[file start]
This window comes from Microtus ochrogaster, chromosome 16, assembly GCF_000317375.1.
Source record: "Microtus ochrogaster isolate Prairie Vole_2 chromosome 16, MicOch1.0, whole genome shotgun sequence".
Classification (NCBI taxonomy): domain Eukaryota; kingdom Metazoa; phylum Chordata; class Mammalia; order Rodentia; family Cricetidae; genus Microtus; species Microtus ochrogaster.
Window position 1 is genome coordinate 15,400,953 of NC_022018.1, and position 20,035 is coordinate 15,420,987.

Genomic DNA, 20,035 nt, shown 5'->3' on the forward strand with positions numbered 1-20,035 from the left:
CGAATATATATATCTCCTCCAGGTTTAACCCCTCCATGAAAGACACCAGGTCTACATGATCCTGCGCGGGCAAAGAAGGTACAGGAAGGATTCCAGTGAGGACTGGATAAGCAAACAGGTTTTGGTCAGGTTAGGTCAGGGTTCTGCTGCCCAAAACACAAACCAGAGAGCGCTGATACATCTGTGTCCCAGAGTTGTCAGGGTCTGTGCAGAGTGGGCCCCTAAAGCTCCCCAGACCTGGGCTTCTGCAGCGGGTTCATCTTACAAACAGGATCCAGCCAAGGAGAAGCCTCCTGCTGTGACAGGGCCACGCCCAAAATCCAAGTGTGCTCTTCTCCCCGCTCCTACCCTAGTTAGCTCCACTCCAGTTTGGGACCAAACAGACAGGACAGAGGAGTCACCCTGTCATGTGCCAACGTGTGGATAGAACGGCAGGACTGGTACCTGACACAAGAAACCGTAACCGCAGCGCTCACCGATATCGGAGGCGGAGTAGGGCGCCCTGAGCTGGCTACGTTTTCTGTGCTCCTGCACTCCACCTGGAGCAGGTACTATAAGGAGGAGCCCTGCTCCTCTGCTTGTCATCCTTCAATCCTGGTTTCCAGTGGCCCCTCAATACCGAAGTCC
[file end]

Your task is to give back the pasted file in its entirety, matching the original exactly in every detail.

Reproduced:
This window comes from Microtus ochrogaster, chromosome 16, assembly GCF_000317375.1.
Source record: "Microtus ochrogaster isolate Prairie Vole_2 chromosome 16, MicOch1.0, whole genome shotgun sequence".
Classification (NCBI taxonomy): domain Eukaryota; kingdom Metazoa; phylum Chordata; class Mammalia; order Rodentia; family Cricetidae; genus Microtus; species Microtus ochrogaster.
Window position 1 is genome coordinate 15,400,953 of NC_022018.1, and position 20,035 is coordinate 15,420,987.

Genomic DNA, 20,035 nt, shown 5'->3' on the forward strand with positions numbered 1-20,035 from the left:
CGAATATATATATCTCCTCCAGGTTTAACCCCTCCATGAAAGACACCAGGTCTACATGATCCTGCGCGGGCAAAGAAGGTACAGGAAGGATTCCAGTGAGGACTGGATAAGCAAACAGGTTTTGGTCAGGTTAGGTCAGGGTTCTGCTGCCCAAAACACAAACCAGAGAGCGCTGATACATCTGTGTCCCAGAGTTGTCAGGGTCTGTGCAGAGTGGGCCCCTAAAGCTCCCCAGACCTGGGCTTCTGCAGCGGGTTCATCTTACAAACAGGATCCAGCCAAGGAGAAGCCTCCTGCTGTGACAGGGCCACGCCCAAAATCCAAGTGTGCTCTTCTCCCCGCTCCTACCCTAGTTAGCTCCACTCCAGTTTGGGACCAAACAGACAGGACAGAGGAGTCACCCTGTCATGTGCCAACGTGTGGATAGAACGGCAGGACTGGTACCTGACACAAGAAACCGTAACCGCAGCGCTCACCGATATCGGAGGCGGAGTAGGGCGCCCTGAGCTGGCTACGTTTTCTGTGCTCCTGCACTCCACCTGGAGCAGGTACTATAAGGAGGAGCCCTGCTCCTCTGCTTGTCATCCTTCAATCCTGGTTTCCAGTGGCCCCTCAATACCGAAGTCC